I'll leave you with one final photo, which feels to me even more fall-like than the others.  I took it near our straw-bale barn, in the bowl at the center of our vineyard.  We have trained the Mourvedre vines there up high to allow cold air (that in the spring can bring damaging frosts) to more easily drain underneath them.  One second-crop cluster remained, among mostly-brown leaves and a nascent cover crop.  Soon enough, the whole vineyard will look like this:

Fall Mourvedre Cluster_med

We wind toward the close of a high quality but painfully low-yielding 2015 harvest

I snuck out yesterday morning to get some photos of the ever-diminishing portions of the vineyard that still have grapes on them. One block that I particularly wanted to see was Syrah, given that it was scheduled to be picked in the afternoon.  It was looking suitably autumnal:

Last Syrah pick

We're pretty much done with everything except Roussanne and Mourvedre, and even Mourvedre is more than two-thirds picked.  This week we'll be cleaning up the parcels we've harvested already, going through to get the bottoms of the hills, the cool pockets, and the slightly less ripe clusters we left behind on our main picks.  After that, we'll just be waiting on Roussanne, which is doing its normal late-season swoon, with leaves turning yellow and ripening slowing to a crawl.  It will get there, but it will take its time.  Overall, we're probably about 85% done.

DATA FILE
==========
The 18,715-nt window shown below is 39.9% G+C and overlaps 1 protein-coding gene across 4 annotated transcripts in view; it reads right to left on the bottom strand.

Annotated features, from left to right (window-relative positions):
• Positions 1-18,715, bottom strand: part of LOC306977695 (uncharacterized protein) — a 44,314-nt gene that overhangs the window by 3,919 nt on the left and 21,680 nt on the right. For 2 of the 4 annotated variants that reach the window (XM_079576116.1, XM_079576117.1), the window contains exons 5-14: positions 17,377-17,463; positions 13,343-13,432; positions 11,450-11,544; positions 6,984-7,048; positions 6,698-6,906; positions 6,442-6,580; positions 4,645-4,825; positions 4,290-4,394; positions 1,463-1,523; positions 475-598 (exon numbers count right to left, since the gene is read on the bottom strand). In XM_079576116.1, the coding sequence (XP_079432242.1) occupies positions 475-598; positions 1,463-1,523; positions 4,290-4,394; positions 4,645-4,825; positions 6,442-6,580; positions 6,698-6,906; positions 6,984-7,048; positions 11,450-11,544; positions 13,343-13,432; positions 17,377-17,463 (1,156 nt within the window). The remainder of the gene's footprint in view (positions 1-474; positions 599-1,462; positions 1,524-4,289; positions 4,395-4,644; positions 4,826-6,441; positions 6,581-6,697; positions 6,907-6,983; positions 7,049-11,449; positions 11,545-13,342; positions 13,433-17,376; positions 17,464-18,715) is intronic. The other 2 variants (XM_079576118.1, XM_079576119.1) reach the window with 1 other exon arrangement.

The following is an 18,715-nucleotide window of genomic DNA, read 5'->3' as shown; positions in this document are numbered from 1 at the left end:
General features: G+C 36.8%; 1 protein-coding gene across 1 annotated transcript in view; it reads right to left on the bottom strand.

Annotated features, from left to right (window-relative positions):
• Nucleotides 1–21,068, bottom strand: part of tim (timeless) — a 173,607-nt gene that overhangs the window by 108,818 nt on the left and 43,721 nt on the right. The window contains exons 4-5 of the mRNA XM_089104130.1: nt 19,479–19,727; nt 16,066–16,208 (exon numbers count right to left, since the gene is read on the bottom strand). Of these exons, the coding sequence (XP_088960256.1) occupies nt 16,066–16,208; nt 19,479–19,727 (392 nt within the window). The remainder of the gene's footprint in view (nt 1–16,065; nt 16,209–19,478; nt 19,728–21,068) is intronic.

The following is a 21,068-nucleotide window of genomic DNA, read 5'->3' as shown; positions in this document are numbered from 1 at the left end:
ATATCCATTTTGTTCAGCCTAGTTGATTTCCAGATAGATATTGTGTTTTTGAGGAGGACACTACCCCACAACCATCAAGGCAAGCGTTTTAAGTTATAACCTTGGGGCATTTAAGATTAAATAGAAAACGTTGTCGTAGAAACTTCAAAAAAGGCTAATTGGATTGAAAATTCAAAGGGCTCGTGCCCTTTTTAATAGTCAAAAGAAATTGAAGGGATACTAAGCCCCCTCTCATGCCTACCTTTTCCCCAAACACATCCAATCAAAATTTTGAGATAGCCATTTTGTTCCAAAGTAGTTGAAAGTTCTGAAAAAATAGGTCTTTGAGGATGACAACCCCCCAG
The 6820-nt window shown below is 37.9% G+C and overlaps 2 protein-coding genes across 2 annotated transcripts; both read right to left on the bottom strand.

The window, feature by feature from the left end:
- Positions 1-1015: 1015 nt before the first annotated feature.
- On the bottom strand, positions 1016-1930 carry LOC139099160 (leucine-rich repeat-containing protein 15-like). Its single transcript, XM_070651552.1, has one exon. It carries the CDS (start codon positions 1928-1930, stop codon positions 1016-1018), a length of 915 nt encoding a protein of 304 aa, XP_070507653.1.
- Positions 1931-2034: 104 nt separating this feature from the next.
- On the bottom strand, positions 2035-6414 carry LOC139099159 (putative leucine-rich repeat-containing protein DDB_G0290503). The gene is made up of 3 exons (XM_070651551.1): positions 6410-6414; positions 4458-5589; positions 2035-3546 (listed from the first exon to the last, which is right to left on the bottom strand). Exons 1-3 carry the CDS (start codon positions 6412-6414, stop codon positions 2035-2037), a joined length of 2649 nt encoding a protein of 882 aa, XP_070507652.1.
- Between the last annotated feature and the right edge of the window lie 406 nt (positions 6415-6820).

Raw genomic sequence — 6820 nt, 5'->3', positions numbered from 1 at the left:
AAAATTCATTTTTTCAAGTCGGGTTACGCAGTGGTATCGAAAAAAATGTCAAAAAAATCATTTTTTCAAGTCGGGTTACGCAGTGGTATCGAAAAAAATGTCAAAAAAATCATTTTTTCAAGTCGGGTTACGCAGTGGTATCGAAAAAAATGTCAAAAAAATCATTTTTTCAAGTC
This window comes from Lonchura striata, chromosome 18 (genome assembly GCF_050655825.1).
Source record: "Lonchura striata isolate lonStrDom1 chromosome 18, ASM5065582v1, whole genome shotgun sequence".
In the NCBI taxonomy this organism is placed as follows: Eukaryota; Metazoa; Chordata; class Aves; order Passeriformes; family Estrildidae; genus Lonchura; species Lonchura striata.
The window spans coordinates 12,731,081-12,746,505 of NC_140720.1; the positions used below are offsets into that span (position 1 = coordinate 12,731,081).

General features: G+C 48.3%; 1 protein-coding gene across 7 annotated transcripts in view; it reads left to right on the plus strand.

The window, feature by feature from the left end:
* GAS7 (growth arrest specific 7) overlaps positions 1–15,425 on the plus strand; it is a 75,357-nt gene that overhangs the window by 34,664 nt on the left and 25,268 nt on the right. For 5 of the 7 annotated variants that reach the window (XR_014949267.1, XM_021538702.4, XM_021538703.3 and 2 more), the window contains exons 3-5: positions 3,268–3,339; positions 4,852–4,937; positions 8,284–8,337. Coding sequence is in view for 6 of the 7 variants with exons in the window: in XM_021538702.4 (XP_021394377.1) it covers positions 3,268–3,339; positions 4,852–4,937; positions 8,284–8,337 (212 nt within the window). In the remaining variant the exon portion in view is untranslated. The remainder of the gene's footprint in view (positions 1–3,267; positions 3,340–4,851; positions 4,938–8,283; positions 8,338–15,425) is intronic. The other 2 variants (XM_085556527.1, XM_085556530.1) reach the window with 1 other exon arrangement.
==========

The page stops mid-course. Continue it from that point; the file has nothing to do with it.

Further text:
It is clear to us now that our hopes for near-normal yields on our late grapes like Roussanne and Mourvedre will not come to pass.  They may be down a little less than the 50% reduction we saw in early grapes like Syrah, Vermentino, and Viognier, but they'll still be down something near 40%.  This will make the 2015 harvest our smallest ever in yield per acre, and our smallest estate harvest in tonnage since frost-diminished 2001, when we had 45 fewer acres in production.

I'll have more details in an upcoming harvest recap, but we're already conducting triage, doing our best to figure out what we're going to do to adjust to the tiny yields.  Grapes we're used to having comfortably enough of to include in a wine club shipment and still have a few hundred cases to sell after (think Vermentino) won't even make enough to get a bottle to each club member.  We'll be making a lot less Dianthus rosé (and by a lot less, I mean like 85% less) because (firstly) the red grapes don't need any further concentrating at 1.5 tons per acre, and (secondly) we felt that dedicating the 3800 gallons we'd need to make the same 1600 cases of Dianthus we did in the 2014 vintage would leave us unable to make many of our red wines.  As I said, triage.